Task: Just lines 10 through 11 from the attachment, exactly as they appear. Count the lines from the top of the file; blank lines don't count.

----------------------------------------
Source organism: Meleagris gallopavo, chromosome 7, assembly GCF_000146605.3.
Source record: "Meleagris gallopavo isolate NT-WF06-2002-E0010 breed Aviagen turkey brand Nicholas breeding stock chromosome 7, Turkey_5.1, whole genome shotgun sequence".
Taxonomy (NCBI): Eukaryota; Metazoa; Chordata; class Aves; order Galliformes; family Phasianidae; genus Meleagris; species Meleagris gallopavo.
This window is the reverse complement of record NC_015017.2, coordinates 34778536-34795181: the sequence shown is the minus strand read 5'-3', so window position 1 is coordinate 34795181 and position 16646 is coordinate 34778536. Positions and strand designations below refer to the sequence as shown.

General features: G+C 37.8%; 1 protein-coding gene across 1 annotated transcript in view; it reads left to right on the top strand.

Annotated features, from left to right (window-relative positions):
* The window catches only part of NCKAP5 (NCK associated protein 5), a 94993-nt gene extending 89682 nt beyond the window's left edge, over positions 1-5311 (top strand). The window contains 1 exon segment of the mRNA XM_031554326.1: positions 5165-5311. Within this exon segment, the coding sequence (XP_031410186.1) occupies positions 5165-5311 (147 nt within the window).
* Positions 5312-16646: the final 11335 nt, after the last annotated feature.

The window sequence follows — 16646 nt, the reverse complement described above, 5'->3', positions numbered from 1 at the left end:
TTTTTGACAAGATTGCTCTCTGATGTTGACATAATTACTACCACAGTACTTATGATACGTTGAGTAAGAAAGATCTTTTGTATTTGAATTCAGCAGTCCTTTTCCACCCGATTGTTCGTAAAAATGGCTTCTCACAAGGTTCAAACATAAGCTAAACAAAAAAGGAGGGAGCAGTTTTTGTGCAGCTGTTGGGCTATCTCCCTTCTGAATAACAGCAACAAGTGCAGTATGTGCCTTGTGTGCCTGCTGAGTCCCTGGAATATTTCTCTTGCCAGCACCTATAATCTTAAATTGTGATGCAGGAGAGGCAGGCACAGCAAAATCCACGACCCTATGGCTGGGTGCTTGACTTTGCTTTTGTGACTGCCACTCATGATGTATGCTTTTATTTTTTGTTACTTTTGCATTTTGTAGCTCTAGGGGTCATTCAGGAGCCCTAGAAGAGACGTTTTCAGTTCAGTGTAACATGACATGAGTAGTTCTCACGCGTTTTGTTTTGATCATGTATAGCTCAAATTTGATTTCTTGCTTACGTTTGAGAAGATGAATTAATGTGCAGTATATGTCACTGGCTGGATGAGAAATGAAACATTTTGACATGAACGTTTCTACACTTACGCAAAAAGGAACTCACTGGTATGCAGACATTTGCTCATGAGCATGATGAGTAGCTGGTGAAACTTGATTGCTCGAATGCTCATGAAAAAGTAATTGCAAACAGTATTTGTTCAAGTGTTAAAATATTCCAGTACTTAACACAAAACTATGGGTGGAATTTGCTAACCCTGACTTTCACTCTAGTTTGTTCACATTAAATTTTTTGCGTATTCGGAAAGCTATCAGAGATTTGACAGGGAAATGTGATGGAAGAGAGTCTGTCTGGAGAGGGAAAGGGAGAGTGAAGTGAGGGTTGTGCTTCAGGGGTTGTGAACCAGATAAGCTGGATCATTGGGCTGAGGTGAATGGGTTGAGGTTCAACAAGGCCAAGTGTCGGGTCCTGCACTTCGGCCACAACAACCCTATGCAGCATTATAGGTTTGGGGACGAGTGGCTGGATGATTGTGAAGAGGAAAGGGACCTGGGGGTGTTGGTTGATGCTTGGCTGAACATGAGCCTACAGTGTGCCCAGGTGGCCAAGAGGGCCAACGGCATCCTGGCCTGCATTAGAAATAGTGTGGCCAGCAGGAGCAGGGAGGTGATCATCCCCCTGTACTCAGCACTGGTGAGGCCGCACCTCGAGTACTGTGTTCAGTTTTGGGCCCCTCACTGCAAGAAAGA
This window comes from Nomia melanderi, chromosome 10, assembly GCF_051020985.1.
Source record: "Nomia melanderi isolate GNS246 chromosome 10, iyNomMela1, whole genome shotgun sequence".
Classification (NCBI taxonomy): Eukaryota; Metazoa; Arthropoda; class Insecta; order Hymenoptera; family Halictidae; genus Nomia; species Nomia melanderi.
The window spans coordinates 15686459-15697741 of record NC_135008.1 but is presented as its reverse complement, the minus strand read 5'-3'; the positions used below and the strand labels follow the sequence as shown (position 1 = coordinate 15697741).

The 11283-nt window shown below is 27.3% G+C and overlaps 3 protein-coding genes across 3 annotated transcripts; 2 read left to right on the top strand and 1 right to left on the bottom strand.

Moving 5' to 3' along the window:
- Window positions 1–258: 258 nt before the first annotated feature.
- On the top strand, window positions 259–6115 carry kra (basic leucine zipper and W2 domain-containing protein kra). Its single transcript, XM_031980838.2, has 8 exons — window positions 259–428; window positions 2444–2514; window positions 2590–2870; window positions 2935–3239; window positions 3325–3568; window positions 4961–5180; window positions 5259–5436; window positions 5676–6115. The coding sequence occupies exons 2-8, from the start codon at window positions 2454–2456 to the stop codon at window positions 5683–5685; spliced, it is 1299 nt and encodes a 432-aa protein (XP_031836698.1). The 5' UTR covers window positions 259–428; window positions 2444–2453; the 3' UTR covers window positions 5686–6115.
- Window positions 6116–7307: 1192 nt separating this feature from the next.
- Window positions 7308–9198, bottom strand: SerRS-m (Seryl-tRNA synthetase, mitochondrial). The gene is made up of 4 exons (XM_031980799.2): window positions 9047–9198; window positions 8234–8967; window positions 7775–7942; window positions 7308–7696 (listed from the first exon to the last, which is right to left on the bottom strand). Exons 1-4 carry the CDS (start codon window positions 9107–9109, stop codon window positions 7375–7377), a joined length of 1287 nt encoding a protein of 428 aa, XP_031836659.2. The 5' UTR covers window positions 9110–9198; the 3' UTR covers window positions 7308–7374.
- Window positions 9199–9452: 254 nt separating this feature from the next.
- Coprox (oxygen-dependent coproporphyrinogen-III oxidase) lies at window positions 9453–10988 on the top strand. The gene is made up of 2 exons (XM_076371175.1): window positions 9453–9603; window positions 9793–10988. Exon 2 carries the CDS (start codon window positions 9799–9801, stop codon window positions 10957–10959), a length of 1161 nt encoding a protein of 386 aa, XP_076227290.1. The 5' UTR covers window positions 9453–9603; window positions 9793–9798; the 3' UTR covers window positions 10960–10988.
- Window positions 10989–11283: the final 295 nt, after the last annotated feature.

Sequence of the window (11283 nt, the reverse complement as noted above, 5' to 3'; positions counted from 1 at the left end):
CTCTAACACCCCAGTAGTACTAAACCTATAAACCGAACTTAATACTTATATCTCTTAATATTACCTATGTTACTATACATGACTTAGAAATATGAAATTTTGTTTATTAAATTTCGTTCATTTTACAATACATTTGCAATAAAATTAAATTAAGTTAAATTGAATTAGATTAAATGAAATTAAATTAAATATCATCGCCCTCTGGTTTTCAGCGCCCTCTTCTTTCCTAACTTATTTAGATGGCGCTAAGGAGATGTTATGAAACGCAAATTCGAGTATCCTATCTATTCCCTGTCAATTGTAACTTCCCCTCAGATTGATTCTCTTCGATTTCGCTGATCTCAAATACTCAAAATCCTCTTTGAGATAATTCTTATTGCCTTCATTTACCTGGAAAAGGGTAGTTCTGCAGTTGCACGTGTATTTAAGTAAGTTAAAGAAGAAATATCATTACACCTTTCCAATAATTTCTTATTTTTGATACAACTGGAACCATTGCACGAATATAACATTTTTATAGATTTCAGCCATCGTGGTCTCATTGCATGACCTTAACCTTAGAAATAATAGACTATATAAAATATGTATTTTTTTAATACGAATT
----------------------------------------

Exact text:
TTTTTGACAAGATTGCTCTCTGATGTTGACATAATTACTACCACAGTACTTATGATACGTTGAGTAAGAAAGATCTTTTGTATTTGAATTCAGCAGTCCTTTTCCACCCGATTGTTCGTAAAAATGGCTTCTCACAAGGTTCAAACATAAGCTAAACAAAAAAGGAGGGAGCAGTTTTTGTGCAGCTGTTGGGCTATCTCCCTTCTGAATAACAGCAACAAGTGCAGTATGTGCCTTGTGTGCCTGCTGAGTCCCTGGAATATTTCTCTTGCCAGCACCTATAATCTTAAATTGTGATGCAGGAGAGGCAGGCACAGCAAAATCCACGACCCTATGGCTGGGTGCTTGACTTTGCTTTTGTGACTGCCACTCATGATGTATGCTTTTATTTTTTGTTACTTTTGCATTTTGTAGCTCTAGGGGTCATTCAGGAGCCCTAGAAGAGACGTTTTCAGTTCAGTGTAACATGACATGAGTAGTTCTCACGCGTTTTGTTTTGATCATGTATAGCTCAAATTTGATTTCTTGCTTACGTTTGAGAAGATGAATTAATGTGCAGTATATGTCACTGGCTGGATGAGAAATGAAACATTTTGACATGAACGTTTCTACACTTACGCAAAAAGGAACTCACTGGTATGCAGACATTTGCTCATGAGCATGATGAGTAGCTGGTGAAACTTGATTGCTCGAATGCTCATGAAAAAGTAATTGCAAACAGTATTTGTTCAAGTGTTAAAATATTCCAGTACTTAACACAAAACTATGGGTGGAATTTGCTAACCCTGACTTTCACTCTAGTTTGTTCACATTAAATTTTTTGCGTATTCGGAAAGCTATCAGAGATTTGACAGGGAAATGTGATGGAAGAGAGTCTGTCTGGAGAGGGAAAGGGAGAGTGAAGTGAGGGTTGTGCTTCAGGGGTTGTGAACCAGATAAGCTGGATCATTGGGCTGAGGTGAATGGGTTGAGGTTCAACAAGGCCAAGTGTCGGGTCCTGCACTTCGGCCACAACAACCCTATGCAGCATTATAGGTTTGGGGACGAGTGGCTGGATGATTGTGAAGAGGAAAGGGACCTGGGGGTGTTGGTTGATGCTTGGCTGAACATGAGCCTACAGTGTGCCCAGGTGGCCAAGAGGGCCAACGGCATCCTGGCCTGCATTAGAAATAGTGTGGCCAGCAGGAGCAGGGAGGTGATCATCCCCCTGTACTCAGCACTGGTGAGGCCGCACCTCGAGTACTGTGTTCAGTTTTGGGCCCCTCACTGCAAGAAAGA
This window comes from Nomia melanderi, chromosome 10, assembly GCF_051020985.1.